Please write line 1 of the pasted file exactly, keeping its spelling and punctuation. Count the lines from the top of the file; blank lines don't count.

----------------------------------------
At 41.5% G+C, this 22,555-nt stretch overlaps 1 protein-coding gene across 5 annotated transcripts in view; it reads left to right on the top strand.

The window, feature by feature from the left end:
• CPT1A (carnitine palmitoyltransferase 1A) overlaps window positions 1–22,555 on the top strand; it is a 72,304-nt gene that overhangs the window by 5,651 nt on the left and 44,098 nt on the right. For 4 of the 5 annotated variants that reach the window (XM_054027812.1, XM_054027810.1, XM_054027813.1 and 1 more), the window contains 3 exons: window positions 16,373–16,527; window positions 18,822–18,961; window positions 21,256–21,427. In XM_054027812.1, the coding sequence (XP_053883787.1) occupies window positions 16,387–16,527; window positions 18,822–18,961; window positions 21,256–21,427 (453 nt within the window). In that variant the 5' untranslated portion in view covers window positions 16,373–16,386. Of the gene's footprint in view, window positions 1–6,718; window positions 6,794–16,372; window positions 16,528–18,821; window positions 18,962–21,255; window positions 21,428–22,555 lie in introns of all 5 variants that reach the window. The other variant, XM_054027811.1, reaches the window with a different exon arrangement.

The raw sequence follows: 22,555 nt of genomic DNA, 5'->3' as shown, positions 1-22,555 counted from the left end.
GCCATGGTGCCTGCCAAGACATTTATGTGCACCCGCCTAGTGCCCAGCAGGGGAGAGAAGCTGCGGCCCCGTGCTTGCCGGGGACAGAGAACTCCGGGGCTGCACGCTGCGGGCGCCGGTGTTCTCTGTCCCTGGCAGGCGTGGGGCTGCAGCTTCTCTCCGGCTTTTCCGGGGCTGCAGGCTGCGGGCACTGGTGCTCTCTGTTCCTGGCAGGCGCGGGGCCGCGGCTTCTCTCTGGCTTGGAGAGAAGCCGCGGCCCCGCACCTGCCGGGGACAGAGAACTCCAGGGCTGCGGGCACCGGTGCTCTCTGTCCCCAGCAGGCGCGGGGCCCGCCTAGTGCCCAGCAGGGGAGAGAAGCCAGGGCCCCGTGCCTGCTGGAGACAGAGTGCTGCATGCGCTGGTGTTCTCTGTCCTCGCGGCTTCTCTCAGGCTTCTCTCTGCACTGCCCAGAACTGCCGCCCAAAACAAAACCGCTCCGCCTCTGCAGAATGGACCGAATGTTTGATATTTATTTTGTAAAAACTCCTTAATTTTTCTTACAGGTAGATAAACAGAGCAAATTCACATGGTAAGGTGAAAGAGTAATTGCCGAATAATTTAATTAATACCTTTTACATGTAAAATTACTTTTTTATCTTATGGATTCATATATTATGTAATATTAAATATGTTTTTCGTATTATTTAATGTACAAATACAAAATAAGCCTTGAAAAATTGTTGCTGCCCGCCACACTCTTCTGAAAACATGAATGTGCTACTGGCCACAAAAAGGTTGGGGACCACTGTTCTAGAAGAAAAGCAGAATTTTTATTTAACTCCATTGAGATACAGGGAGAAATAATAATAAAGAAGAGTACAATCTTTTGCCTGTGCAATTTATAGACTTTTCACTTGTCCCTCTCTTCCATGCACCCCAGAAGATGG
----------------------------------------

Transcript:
At 41.5% G+C, this 22,555-nt stretch overlaps 1 protein-coding gene across 5 annotated transcripts in view; it reads left to right on the top strand.